In six NWHL seasons, a total of 21 players from international countries have hit the ice, and with the inaugural International Draft coming up on July 25 that number is expected to grow.
But before the picks are announced, it’s only fitting to recognize Janine Weber who blazed a unique trail in her journey from overseas to the NWHL.
In fact, the Austrian wasn’t just the first European player in the NWHL, she led an entire professional women’s hockey movement signing the league’s very first free-agent contract on June 11, 2015.
Since then the 30-year-old has played 60 career regular-season games over five seasons split between the New York Riveters, Boston Pride, and Connecticut Whale amassing 16 goals and 26 assists for 42 points.
“I remember not really knowing what it was going to be like,” Weber says of her first NWHL season. “When the league was founded we had a front-row seat to everything that year. Seeing the amount of work put in by everyone, how appreciative the players were because this was such a new thing. I was excited about being paid to play hockey.”
Weber grew up playing on teams with boys until she was 13 then made the jump to the Red Angels in her hometown of Innsbruck, competing in Austria’s top women’s league with players more than twice her age.
Her exposure to North American hockey started to grow throughout her teenage years watching internet highlights of rising stars like Hilary Knight, and competing in her first of many IIHF events where she became familiar with fellow under-18 talents like Marie-Philip Poulin dominating the top division.
Then as more players from the United States and Canada came to Austria to play as imports, Weber’s eyes were opened even wider to the North American style. That’s how she met Kiira Dosdall-Arena, another would be NWHL original, who joined the EHV Sabres right after her NCAA career at Colgate University. The pair were teammates and roommates from 2009-13 until Weber made a big move of her own enrolling at Providence College.
“I was always interested in playing in the United States,” she said. “Kiira was influential in helping me connect with coaches.”
After a season with the Friars, Weber stayed in New England and played in the CWHL as a member of the Boston Blades. She scored the overtime winner to capture the 2015 Clarkson Cup alongside Knight, Brianna Decker, Blake Bolden, Jillian Dempsey, and Kaleigh Fratkin among others.
“Winning the Clarkson Cup was a highlight. The talent was unreal,” she said. “It was surreal sharing the ice with players you look up to. Practicing with and playing against players on the American and Canadian National Teams. It was amazing to be on the ice and you appreciate them as teammates seeing what they can do.”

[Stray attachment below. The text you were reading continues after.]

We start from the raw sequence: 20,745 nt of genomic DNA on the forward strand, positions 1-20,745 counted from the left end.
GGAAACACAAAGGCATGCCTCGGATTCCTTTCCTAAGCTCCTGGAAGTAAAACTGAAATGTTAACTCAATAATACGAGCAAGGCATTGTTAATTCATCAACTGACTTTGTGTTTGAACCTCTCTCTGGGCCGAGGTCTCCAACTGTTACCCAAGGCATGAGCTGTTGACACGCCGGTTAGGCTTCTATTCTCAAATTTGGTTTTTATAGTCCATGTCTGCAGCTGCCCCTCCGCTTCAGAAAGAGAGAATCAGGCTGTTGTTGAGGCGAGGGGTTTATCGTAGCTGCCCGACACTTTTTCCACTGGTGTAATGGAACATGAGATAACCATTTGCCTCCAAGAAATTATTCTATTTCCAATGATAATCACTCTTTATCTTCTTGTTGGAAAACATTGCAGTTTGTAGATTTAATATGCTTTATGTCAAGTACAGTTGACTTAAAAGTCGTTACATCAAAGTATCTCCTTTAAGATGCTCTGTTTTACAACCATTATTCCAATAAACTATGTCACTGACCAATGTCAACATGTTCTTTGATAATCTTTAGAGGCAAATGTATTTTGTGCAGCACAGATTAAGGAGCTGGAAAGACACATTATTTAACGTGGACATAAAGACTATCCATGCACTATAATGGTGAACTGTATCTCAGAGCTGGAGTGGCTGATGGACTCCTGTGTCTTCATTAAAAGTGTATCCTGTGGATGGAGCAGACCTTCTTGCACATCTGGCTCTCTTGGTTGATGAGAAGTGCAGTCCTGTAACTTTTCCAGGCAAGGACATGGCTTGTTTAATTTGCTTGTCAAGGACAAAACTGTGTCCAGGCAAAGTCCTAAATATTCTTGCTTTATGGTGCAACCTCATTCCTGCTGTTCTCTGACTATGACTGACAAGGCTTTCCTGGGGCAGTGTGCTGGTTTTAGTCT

Weber reunited with Dosdall-Arena during her first NWHL season on the Riveters and forged new bonds with players like Bray Ketchum who later served as GM in Connecticut and would sign her to her first contract with the Whale, and Celeste Brown who she works with now at OverSpeed Hockey and travels with all over the world coaching and developing the game’s next generation.
“I remember some of our first games playing in packed rinks,” Weber said. “The place was buzzing. Those are memories you don’t forget. We hoped this league would be around for other players and would grow. There’s been a lot of progress with private ownership and big sponsors. A lot of people know about the league now and there is a network of alumni that is growing and things are improving for Season 7.”
Among the league’s developments is the aforementioned International Draft that will help grow professional women’s hockey and provide new opportunities for players in North America who might just have the same dreams that Weber once had.
“Most professional leagues that want to claim to be a premier league have international players,” she said. “It’s cool the league wants more European players. I think it’s a cool opportunity for players who didn’t come to college to play in North America. I hope players get the chance to move here, to play, and experience different things. A lot of players might have a dream to come.”
For now, Weber’s dream is to represent her country at the Olympics. She’s already played in 10 World Championships for Austria but has her sights set on November’s qualifying tournament in Germany. With any luck, they can earn a place in Beijing and inspire more youth in her native land.
“Hockey is still very young in Austria,” she said. “Some of the girls I looked up to still play and have been together for 10 years now. When I was younger I looked up to other athletes in men’s hockey or female skiing. It helps now having more role models.”
And in the NWHL, after missing out on a semifinals appearance to injury back in March, the veteran forward is getting back into game shape and strength preparing for another pursuit of an Isobel Cup title with the Whale.
“We knew we had a good team and we surprised some people on the outside with how well we played,” Weber said. “We made a lot of progress, but going into the season it’s hard to gauge where you are. We have some new players coming in that I’m excited for. We’ll be a tough team to play against.”